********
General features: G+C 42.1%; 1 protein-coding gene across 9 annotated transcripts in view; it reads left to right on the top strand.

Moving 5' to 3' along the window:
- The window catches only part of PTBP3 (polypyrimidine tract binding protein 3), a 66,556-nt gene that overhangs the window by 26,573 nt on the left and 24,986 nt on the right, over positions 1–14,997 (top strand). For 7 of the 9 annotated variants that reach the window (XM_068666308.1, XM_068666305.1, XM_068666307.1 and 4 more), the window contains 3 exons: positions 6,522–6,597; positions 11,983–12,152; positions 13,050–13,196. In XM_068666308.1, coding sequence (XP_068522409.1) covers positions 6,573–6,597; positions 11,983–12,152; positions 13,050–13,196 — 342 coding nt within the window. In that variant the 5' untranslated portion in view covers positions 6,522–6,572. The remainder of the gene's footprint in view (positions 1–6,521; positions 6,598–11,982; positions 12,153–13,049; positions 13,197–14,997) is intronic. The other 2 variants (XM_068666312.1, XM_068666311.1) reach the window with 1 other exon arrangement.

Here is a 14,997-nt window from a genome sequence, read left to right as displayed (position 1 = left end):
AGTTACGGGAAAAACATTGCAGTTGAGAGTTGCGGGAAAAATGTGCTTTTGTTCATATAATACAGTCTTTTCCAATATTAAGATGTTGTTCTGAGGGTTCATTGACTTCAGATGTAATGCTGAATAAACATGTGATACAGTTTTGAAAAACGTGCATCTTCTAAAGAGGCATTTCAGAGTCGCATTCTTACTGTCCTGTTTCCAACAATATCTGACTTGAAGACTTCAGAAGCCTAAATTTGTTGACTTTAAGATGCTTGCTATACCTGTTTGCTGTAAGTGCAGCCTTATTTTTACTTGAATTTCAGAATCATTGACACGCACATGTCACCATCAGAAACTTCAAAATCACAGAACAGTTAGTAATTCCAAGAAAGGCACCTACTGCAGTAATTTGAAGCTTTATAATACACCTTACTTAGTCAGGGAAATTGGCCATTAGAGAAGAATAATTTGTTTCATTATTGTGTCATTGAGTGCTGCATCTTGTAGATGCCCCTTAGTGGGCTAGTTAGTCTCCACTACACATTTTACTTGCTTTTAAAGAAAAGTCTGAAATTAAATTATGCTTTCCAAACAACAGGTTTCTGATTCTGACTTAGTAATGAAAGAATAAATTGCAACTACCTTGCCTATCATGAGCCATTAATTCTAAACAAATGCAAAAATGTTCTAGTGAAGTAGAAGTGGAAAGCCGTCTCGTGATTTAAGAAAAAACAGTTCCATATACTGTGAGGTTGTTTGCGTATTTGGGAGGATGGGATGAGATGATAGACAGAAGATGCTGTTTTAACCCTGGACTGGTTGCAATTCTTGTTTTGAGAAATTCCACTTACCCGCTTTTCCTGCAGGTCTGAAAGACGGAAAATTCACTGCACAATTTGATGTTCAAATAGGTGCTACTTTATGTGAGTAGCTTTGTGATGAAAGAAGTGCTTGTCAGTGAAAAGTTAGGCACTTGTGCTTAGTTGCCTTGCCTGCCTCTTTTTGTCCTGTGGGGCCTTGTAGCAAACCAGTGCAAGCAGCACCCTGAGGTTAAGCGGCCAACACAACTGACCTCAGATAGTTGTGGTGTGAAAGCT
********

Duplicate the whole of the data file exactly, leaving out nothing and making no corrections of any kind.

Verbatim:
General features: G+C 42.1%; 1 protein-coding gene across 9 annotated transcripts in view; it reads left to right on the top strand.

Moving 5' to 3' along the window:
- The window catches only part of PTBP3 (polypyrimidine tract binding protein 3), a 66,556-nt gene that overhangs the window by 26,573 nt on the left and 24,986 nt on the right, over positions 1–14,997 (top strand). For 7 of the 9 annotated variants that reach the window (XM_068666308.1, XM_068666305.1, XM_068666307.1 and 4 more), the window contains 3 exons: positions 6,522–6,597; positions 11,983–12,152; positions 13,050–13,196. In XM_068666308.1, coding sequence (XP_068522409.1) covers positions 6,573–6,597; positions 11,983–12,152; positions 13,050–13,196 — 342 coding nt within the window. In that variant the 5' untranslated portion in view covers positions 6,522–6,572. The remainder of the gene's footprint in view (positions 1–6,521; positions 6,598–11,982; positions 12,153–13,049; positions 13,197–14,997) is intronic. The other 2 variants (XM_068666312.1, XM_068666311.1) reach the window with 1 other exon arrangement.

Here is a 14,997-nt window from a genome sequence, read left to right as displayed (position 1 = left end):
AGTTACGGGAAAAACATTGCAGTTGAGAGTTGCGGGAAAAATGTGCTTTTGTTCATATAATACAGTCTTTTCCAATATTAAGATGTTGTTCTGAGGGTTCATTGACTTCAGATGTAATGCTGAATAAACATGTGATACAGTTTTGAAAAACGTGCATCTTCTAAAGAGGCATTTCAGAGTCGCATTCTTACTGTCCTGTTTCCAACAATATCTGACTTGAAGACTTCAGAAGCCTAAATTTGTTGACTTTAAGATGCTTGCTATACCTGTTTGCTGTAAGTGCAGCCTTATTTTTACTTGAATTTCAGAATCATTGACACGCACATGTCACCATCAGAAACTTCAAAATCACAGAACAGTTAGTAATTCCAAGAAAGGCACCTACTGCAGTAATTTGAAGCTTTATAATACACCTTACTTAGTCAGGGAAATTGGCCATTAGAGAAGAATAATTTGTTTCATTATTGTGTCATTGAGTGCTGCATCTTGTAGATGCCCCTTAGTGGGCTAGTTAGTCTCCACTACACATTTTACTTGCTTTTAAAGAAAAGTCTGAAATTAAATTATGCTTTCCAAACAACAGGTTTCTGATTCTGACTTAGTAATGAAAGAATAAATTGCAACTACCTTGCCTATCATGAGCCATTAATTCTAAACAAATGCAAAAATGTTCTAGTGAAGTAGAAGTGGAAAGCCGTCTCGTGATTTAAGAAAAAACAGTTCCATATACTGTGAGGTTGTTTGCGTATTTGGGAGGATGGGATGAGATGATAGACAGAAGATGCTGTTTTAACCCTGGACTGGTTGCAATTCTTGTTTTGAGAAATTCCACTTACCCGCTTTTCCTGCAGGTCTGAAAGACGGAAAATTCACTGCACAATTTGATGTTCAAATAGGTGCTACTTTATGTGAGTAGCTTTGTGATGAAAGAAGTGCTTGTCAGTGAAAAGTTAGGCACTTGTGCTTAGTTGCCTTGCCTGCCTCTTTTTGTCCTGTGGGGCCTTGTAGCAAACCAGTGCAAGCAGCACCCTGAGGTTAAGCGGCCAACACAACTGACCTCAGATAGTTGTGGTGTGAAAGCT